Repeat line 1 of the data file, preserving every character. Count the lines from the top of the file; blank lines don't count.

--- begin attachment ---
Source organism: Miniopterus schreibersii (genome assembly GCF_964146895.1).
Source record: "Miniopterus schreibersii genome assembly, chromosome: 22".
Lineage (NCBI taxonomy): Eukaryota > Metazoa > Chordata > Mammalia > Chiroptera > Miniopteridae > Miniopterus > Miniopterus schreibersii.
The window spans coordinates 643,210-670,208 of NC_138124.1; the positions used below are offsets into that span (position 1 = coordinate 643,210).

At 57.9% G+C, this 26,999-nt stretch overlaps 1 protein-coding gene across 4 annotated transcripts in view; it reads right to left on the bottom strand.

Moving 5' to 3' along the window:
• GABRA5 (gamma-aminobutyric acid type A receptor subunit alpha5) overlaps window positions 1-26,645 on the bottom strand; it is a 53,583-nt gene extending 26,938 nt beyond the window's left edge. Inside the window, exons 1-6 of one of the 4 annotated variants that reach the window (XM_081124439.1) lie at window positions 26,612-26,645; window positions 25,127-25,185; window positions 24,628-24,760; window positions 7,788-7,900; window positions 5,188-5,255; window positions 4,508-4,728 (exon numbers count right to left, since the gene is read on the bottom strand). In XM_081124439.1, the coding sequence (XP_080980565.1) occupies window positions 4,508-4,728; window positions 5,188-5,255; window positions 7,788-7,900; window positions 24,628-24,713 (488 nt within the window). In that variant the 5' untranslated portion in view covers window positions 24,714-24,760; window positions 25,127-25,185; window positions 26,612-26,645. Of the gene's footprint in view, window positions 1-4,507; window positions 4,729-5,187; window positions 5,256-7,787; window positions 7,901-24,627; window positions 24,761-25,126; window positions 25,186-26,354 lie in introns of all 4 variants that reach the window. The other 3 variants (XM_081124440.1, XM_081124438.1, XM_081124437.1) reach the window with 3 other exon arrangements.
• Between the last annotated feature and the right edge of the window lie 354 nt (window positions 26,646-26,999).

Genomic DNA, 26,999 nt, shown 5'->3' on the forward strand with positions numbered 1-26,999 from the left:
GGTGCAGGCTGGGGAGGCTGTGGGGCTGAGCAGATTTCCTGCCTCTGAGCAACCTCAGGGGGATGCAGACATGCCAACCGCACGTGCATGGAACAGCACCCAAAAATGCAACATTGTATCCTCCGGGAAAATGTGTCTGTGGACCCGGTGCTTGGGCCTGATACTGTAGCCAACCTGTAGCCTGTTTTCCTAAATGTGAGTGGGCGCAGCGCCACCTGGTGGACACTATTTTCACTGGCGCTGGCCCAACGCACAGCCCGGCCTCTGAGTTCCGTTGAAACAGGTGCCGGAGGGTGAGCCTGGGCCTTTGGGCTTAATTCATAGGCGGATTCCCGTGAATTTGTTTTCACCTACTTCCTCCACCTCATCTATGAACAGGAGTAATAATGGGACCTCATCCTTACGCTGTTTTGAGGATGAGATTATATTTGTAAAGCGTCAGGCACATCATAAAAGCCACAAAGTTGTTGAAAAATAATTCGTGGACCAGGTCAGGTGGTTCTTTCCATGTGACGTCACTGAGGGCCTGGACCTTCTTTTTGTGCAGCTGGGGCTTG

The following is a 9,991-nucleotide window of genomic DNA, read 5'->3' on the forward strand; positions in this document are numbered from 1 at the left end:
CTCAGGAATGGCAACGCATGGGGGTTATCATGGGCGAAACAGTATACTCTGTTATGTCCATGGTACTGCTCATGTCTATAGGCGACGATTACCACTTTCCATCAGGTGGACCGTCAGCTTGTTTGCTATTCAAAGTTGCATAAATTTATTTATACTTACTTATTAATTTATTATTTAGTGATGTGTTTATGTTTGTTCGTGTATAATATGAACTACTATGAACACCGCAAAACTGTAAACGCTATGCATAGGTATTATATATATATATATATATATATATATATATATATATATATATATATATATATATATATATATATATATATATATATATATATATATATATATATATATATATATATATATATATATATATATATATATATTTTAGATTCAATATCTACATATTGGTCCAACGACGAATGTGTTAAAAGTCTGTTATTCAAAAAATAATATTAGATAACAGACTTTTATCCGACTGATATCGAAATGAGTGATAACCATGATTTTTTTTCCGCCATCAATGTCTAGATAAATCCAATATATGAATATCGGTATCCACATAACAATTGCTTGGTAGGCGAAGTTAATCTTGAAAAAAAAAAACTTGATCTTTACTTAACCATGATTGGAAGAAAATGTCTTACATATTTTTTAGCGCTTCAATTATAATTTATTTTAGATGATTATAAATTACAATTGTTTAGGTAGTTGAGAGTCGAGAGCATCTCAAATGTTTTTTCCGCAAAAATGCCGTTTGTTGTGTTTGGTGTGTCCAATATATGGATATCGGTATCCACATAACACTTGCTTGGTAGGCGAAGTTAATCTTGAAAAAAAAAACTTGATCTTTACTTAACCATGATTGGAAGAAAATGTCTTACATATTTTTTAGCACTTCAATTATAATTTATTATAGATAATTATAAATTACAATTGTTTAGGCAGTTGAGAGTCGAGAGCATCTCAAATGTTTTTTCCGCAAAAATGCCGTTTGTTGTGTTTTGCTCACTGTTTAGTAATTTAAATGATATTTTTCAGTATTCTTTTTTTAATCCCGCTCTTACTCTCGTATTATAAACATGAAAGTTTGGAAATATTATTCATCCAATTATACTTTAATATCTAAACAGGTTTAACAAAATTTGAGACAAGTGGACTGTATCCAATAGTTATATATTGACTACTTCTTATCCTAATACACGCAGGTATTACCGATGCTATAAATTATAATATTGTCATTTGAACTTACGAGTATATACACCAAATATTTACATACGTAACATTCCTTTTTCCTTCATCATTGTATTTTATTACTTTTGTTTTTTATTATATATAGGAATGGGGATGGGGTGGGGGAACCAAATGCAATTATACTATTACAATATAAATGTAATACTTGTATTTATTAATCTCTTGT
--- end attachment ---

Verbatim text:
Source organism: Miniopterus schreibersii (genome assembly GCF_964146895.1).